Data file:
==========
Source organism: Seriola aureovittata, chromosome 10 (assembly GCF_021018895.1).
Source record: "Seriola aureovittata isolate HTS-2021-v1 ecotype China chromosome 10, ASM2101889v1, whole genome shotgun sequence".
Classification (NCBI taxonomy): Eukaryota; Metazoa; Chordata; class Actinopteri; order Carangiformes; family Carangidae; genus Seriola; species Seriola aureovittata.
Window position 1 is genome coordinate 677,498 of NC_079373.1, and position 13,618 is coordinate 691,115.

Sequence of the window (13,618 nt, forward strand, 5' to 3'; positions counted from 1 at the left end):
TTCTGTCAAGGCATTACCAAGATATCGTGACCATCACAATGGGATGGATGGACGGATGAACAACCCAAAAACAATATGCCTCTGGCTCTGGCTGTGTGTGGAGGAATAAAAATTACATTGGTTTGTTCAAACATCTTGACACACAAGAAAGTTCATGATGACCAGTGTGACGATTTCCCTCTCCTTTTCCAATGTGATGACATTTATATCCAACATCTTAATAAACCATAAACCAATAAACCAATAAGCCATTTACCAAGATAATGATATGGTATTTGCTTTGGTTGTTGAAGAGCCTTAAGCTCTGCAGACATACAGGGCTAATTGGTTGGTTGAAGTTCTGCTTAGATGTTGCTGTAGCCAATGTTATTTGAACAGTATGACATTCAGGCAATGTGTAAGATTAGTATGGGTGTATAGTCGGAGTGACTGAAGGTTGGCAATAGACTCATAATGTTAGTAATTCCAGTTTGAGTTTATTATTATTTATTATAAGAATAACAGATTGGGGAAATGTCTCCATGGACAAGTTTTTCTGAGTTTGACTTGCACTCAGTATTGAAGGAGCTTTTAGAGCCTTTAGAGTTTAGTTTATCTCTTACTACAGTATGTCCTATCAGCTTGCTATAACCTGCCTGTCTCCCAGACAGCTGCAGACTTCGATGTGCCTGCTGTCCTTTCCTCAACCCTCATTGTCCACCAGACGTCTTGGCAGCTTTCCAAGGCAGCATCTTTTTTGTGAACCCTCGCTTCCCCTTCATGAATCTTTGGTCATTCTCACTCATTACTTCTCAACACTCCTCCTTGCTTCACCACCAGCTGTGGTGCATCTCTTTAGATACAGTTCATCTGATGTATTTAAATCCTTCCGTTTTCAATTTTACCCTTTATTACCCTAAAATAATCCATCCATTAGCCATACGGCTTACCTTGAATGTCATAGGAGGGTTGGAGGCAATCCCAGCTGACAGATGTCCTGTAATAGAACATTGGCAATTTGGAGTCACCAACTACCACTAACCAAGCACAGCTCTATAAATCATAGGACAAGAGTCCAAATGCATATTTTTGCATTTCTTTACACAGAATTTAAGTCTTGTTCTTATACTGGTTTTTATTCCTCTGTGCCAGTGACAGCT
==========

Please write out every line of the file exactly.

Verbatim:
Source organism: Seriola aureovittata, chromosome 10 (assembly GCF_021018895.1).
Source record: "Seriola aureovittata isolate HTS-2021-v1 ecotype China chromosome 10, ASM2101889v1, whole genome shotgun sequence".
Classification (NCBI taxonomy): Eukaryota; Metazoa; Chordata; class Actinopteri; order Carangiformes; family Carangidae; genus Seriola; species Seriola aureovittata.
Window position 1 is genome coordinate 677,498 of NC_079373.1, and position 13,618 is coordinate 691,115.

Sequence of the window (13,618 nt, forward strand, 5' to 3'; positions counted from 1 at the left end):
TTCTGTCAAGGCATTACCAAGATATCGTGACCATCACAATGGGATGGATGGACGGATGAACAACCCAAAAACAATATGCCTCTGGCTCTGGCTGTGTGTGGAGGAATAAAAATTACATTGGTTTGTTCAAACATCTTGACACACAAGAAAGTTCATGATGACCAGTGTGACGATTTCCCTCTCCTTTTCCAATGTGATGACATTTATATCCAACATCTTAATAAACCATAAACCAATAAACCAATAAGCCATTTACCAAGATAATGATATGGTATTTGCTTTGGTTGTTGAAGAGCCTTAAGCTCTGCAGACATACAGGGCTAATTGGTTGGTTGAAGTTCTGCTTAGATGTTGCTGTAGCCAATGTTATTTGAACAGTATGACATTCAGGCAATGTGTAAGATTAGTATGGGTGTATAGTCGGAGTGACTGAAGGTTGGCAATAGACTCATAATGTTAGTAATTCCAGTTTGAGTTTATTATTATTTATTATAAGAATAACAGATTGGGGAAATGTCTCCATGGACAAGTTTTTCTGAGTTTGACTTGCACTCAGTATTGAAGGAGCTTTTAGAGCCTTTAGAGTTTAGTTTATCTCTTACTACAGTATGTCCTATCAGCTTGCTATAACCTGCCTGTCTCCCAGACAGCTGCAGACTTCGATGTGCCTGCTGTCCTTTCCTCAACCCTCATTGTCCACCAGACGTCTTGGCAGCTTTCCAAGGCAGCATCTTTTTTGTGAACCCTCGCTTCCCCTTCATGAATCTTTGGTCATTCTCACTCATTACTTCTCAACACTCCTCCTTGCTTCACCACCAGCTGTGGTGCATCTCTTTAGATACAGTTCATCTGATGTATTTAAATCCTTCCGTTTTCAATTTTACCCTTTATTACCCTAAAATAATCCATCCATTAGCCATACGGCTTACCTTGAATGTCATAGGAGGGTTGGAGGCAATCCCAGCTGACAGATGTCCTGTAATAGAACATTGGCAATTTGGAGTCACCAACTACCACTAACCAAGCACAGCTCTATAAATCATAGGACAAGAGTCCAAATGCATATTTTTGCATTTCTTTACACAGAATTTAAGTCTTGTTCTTATACTGGTTTTTATTCCTCTGTGCCAGTGACAGCT